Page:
The law circle of the county comprises J.C. Johnson; S.C. Hyde, who practiced in the first court held here, but did not remove from Smethport until after Mr. Johnson's coming; B.W. Green, the first law student of the county, admitted in November, 1872, the examiners being Messrs. Newton & Johnson; J.C. Metzger, who studied in Newton & Green's office, admitted in 1879; J.P. McNarney, admitted in 1882, partner of Mr. Johnson; M. Brennan, admitted in 1882, has his office here.

The trial of the murderers of Frank Welton in 1877 is the only heavy criminal case presented to the courts here. F.J. Chadwick, in his history of this murder states that Welton was stage driver between Sinnemahoning and Coudersport. At night, on September 27, he met two men a little below the mouth of Bailey run. They walked directly up in front of his horses as if they intended to stop him. The, horses shied off; he reined up sharply, and the fellows jumped quickly out of the way. Their appearance and movement convinced him that they were the robbers described in the papers. He went home (about a mile) and rallied the neighbors, a half dozen of whom accompanied him in search of them. They were about giving up the search, when Welton saw a man's feet without boots, about two rods from the road, in the woods, near where he had met them, on the land of Charles and William Heirs. There were three men, and they were asleep with their boots off. The large man jumped up with his boots, in his hand and ran. The men fired at him, he dropped his boots and made good his escape, leaving his hat and overcoat also. The one who was jailed was awed into compliance by presenting a revolver at him. The other one struggled hard with Welton, but he overpowered him, and held him without threats or presenting weapons. The robbers were then searched and their arms taken from them, and the stolen goods gathered up. A proposition was made to tie them, but they plead so hard not to be tied, saying that they would come along quietly, and show that they got those goods honestly, that Welton was inclined to fetch them without tying them. He took them home with him and gave them some supper, and about 11 o'clock started through the woods to Cameron with them, accompanied by James L. Barclay, John Mahon and George Mahon. The robber who shot Mr. Welton said he was chilly, and put on the overcoat aforesaid, which must have had a revolver in it which had been overlooked in their search, for when they came within sight of Emporium, a little below the water tank, the, robber fired a pistol to scare the horses and jumped from the wagon. Welton jumped immediately after him, also James Barclay and John Mahon. The robber fired twice at Welton who was very close to him, the second shot taking effect over the right eye and killing him.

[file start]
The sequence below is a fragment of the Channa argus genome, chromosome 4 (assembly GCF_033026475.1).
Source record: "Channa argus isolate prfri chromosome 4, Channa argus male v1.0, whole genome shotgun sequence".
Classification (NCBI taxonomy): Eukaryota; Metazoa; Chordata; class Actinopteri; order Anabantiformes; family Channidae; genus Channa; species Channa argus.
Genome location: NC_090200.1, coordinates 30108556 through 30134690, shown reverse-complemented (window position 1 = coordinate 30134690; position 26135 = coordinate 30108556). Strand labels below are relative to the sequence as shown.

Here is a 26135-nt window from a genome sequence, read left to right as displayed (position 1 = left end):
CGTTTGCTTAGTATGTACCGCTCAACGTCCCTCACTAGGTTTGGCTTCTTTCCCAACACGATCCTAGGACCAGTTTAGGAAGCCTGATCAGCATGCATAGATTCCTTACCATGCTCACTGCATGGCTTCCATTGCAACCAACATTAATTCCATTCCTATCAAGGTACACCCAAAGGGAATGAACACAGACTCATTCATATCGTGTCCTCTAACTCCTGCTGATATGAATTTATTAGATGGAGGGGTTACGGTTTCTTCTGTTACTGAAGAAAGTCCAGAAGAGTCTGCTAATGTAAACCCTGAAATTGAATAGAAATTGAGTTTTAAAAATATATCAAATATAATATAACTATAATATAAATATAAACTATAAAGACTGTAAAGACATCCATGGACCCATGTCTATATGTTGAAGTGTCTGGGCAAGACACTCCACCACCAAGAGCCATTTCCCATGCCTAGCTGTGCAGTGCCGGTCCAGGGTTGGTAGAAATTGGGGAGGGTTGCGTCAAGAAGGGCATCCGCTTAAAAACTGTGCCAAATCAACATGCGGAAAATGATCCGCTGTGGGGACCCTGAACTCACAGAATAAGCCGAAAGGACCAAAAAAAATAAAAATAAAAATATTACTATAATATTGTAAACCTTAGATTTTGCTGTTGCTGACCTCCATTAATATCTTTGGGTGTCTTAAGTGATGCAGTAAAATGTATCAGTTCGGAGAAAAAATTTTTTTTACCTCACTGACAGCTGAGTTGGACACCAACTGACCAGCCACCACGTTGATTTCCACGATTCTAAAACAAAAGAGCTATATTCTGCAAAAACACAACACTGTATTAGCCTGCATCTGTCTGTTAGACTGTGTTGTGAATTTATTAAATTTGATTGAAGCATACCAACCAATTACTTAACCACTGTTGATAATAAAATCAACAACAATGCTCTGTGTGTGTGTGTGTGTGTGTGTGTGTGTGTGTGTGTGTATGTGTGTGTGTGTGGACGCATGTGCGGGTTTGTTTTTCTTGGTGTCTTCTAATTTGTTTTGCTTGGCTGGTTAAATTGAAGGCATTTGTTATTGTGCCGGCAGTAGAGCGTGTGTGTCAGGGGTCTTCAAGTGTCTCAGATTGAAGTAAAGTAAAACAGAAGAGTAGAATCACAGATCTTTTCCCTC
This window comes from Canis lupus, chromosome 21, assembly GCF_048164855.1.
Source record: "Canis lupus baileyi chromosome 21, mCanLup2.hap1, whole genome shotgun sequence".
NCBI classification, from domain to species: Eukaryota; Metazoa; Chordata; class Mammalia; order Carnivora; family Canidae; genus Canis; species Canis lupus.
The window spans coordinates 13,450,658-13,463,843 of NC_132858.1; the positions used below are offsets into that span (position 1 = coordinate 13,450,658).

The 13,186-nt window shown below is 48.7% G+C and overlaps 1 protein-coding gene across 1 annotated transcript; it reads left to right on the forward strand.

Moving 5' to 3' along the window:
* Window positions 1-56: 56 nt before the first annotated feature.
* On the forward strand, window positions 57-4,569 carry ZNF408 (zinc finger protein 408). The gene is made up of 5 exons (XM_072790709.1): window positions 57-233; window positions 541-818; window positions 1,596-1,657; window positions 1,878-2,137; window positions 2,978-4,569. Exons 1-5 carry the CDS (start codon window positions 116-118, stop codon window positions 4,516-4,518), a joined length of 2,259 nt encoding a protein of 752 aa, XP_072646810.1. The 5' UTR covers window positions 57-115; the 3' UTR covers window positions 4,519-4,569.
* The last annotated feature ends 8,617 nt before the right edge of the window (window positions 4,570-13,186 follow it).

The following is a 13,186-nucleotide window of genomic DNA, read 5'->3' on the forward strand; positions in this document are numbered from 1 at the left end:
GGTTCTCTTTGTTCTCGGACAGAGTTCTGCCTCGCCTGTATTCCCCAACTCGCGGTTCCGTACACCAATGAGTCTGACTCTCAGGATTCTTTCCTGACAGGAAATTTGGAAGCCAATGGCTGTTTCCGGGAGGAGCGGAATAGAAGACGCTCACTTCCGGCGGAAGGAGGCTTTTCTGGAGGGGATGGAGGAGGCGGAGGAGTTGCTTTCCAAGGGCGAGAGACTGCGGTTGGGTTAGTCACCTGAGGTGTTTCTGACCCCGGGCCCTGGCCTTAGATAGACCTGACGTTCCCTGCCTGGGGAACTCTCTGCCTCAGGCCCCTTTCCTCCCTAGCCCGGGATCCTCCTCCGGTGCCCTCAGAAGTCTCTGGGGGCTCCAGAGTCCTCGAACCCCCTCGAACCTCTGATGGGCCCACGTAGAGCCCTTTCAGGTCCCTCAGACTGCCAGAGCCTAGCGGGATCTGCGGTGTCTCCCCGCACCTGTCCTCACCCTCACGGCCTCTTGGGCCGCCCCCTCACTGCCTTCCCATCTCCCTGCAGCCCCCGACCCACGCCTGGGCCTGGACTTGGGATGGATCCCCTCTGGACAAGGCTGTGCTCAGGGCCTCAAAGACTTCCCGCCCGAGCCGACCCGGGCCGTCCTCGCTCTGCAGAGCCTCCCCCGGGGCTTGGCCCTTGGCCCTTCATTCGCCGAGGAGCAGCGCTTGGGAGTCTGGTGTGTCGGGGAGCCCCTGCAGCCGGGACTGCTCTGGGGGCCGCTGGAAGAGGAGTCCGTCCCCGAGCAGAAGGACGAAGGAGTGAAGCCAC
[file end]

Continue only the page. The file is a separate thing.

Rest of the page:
In November, 1889, two men, Volt and Spaulding, discovered a dead body near the West Creek bridge, one mile from Emporium. It was learned that the victim of the murderer was Christian Drum, of Cogan Station, Lycoming county. Albert Miller of Harrisburg was arrested in January, 1890, on the charge of being the murderer, and taken to the Emporium jail. The arrest is largely due to the zeal of one of Emporium's citizens who pushed the enquiry to the limit.

Source: Page(s) 838-843, History of Counties of McKean, Elk and Forest, Pennsylvania. Chicago, J.H. Beers & Co., 1890.
Transcribed January 2006 by Nathan Zipfel for the Cameron County Genealogy Project
Published 2006 by the Cameron County Pennsylvania Genealogy Project


line.gif (2154 bytes)

Return to Cameron County Home Page

© Cameron County Genealogy Project